NEW YORK (AP) -- Abortion rates are similar in rich and poor countries but the mortality rates due to complications from the procedure are higher in the developing nations, according to a new study.
Thirty-nine out of every 1,000 women of childbearing age have abortions each year in developed countries, compared to 34 per 1,000 in developing countries, said a study released Thursday by The Alan Guttmacher Institute, a research organization that receives some funding from Planned Parenthood.
“The fact that the rate is that high in the developing world, where abortion is illegal, and therefore expensive or unsafe, it indicates to us how motivated women are” to seek abortions, said Susheela Singh, the institute's director of research.
``They seem to find a way, even when there's a risk,'' Singh said.
In developing countries that outlaw abortion or where it is widely unavailable, the mortality rate from complications is far higher than in developed nations -- an average of 330 deaths per 100,000 abortions compared with between 0.2 and 1.2 per 100,000.
In Africa, an estimated 680 of every 100,000 women who undergo an abortion die of complications, researchers said. In Canada, which has one of the lowest abortion death rates, the study said there were 0.1 deaths per 100,000 abortions.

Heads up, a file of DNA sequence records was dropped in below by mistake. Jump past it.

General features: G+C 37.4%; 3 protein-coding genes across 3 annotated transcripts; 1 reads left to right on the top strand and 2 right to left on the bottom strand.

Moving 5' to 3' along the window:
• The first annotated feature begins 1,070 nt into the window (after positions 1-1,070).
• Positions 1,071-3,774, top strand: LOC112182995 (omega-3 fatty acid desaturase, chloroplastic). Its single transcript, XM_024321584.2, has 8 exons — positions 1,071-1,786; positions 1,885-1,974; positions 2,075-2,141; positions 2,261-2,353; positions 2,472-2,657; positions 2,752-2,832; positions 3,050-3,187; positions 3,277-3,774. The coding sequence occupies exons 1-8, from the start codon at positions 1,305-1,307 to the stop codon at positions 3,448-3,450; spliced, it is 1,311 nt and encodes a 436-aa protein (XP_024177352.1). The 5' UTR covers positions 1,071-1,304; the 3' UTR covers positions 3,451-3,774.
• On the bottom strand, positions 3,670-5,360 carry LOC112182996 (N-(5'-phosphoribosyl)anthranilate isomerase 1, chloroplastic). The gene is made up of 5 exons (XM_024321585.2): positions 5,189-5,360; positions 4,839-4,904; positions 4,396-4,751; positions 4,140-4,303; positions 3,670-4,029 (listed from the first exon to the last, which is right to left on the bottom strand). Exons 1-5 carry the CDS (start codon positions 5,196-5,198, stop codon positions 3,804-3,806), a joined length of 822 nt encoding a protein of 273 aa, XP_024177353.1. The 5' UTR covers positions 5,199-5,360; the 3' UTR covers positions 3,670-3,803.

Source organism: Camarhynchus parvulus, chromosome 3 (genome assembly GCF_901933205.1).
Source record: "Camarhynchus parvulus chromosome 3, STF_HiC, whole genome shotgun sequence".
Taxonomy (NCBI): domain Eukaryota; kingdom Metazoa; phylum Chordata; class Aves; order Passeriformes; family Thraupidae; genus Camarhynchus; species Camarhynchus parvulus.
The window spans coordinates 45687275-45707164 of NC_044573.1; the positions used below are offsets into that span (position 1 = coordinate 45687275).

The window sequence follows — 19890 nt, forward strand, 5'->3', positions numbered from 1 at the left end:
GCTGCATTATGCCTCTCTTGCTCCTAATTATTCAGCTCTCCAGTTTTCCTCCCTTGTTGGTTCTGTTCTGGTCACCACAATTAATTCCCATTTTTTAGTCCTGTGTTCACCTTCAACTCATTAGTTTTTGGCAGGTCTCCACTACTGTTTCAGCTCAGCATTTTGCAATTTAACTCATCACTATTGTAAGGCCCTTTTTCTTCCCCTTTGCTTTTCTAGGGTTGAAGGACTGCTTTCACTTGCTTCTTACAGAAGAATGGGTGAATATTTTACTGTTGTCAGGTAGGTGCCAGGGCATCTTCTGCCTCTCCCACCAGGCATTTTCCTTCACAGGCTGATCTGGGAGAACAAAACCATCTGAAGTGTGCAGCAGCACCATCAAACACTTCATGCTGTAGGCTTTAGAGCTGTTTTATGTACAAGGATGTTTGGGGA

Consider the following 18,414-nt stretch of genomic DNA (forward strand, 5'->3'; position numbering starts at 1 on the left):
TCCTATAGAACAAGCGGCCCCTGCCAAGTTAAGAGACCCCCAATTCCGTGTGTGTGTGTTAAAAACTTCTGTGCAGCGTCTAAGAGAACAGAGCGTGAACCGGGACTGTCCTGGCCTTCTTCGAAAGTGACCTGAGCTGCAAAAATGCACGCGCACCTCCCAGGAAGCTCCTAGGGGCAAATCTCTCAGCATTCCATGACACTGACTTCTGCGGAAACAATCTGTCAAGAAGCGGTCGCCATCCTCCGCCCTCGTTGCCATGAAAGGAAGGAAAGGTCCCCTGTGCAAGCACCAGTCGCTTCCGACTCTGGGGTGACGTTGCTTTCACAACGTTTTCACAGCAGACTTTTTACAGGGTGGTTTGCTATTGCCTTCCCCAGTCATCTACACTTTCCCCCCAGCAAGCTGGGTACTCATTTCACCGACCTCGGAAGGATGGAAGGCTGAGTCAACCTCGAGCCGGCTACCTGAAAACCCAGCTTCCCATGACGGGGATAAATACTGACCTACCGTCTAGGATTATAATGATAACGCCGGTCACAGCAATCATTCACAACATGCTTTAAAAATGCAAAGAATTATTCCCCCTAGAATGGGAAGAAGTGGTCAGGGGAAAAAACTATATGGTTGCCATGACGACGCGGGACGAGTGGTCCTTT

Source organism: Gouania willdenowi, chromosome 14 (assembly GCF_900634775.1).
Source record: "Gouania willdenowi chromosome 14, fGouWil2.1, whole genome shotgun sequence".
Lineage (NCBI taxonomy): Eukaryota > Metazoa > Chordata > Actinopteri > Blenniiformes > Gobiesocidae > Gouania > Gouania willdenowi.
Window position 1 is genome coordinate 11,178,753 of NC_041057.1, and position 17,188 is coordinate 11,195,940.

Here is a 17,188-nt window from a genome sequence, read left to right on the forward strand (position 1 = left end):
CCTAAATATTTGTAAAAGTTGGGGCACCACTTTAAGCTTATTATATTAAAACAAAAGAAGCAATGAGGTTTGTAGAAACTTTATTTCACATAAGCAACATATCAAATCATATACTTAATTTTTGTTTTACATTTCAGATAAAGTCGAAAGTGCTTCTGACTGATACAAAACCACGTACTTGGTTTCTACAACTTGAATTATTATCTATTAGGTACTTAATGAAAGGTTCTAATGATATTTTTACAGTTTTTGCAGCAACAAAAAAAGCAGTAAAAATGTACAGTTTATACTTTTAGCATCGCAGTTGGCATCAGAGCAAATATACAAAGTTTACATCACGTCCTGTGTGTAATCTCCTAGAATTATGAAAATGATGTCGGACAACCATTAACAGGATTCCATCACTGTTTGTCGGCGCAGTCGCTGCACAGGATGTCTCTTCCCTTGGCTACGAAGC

Overall, 38 percent of the estimated 210 million pregnancies that occur worldwide each year are unintentional; 22 percent end in abortion.
Worldwide, about 35 of every 1,000 women of childbearing age -- 3.5 percent -- have abortions each year, the report said. About 26 million women have legal abortions each year, and about 20 million have illegal abortions.
Researchers attributed the high rates of unplanned pregnancy and abortion worldwide to inadequate availability and use of contraception.
``It really points to the difficulties that women and couples have in planning their pregnancies,'' said Susan Tew, a spokeswoman for the Guttmacher Institute.
Eastern Europe had the highest rate of unplanned pregnancies and the highest abortion rate of any area of the world: 90 abortions per 1,000 women of childbearing age, the study said. Western Europe had the lowest abortion rate, 11 per 1,000 women, although its abortion laws are similar to those in Eastern Europe.
Researchers said the disparity could be because of the greater availability and use of contraceptives in the west.
The study found that 30 percent of all pregnancies in Africa were unplanned, as were 39 percent in eastern Asia (excluding Japan), 34 percent in the rest of Asia, 52 percent in Latin America, 63 percent in Eastern Europe, 33 percent in the rest of Europe and 45 percent in North America, Australia, New Zealand and Japan.
The study's findings follow recent surveys that showed abortion and teenage pregnancy rates declining in the United States.
The U.S. abortion rate in 1995 and 1996 among women ages 15-44 was the lowest since 1975. Twenty-three of every 1,000 women of childbearing age had an abortion in 1995-96 compared with 22 per 1,000 in 1975, according to a Guttmacher study released in December.
Twenty-three percent of all U.S. pregnancies end in abortion, the new study said.
Researchers compiled statistics from surveys in 65 countries and used World Health Organization estimates for countries in which data was unavailable. They collected data on unplanned pregnancy from 49 countries and used local surveys to estimate rates for countries in which complete information was unavailable.
Worldwide abortion and unplanned pregnancy figures from previous years were unavailable, so it was difficult to say whether rates were rising or falling, Tew said.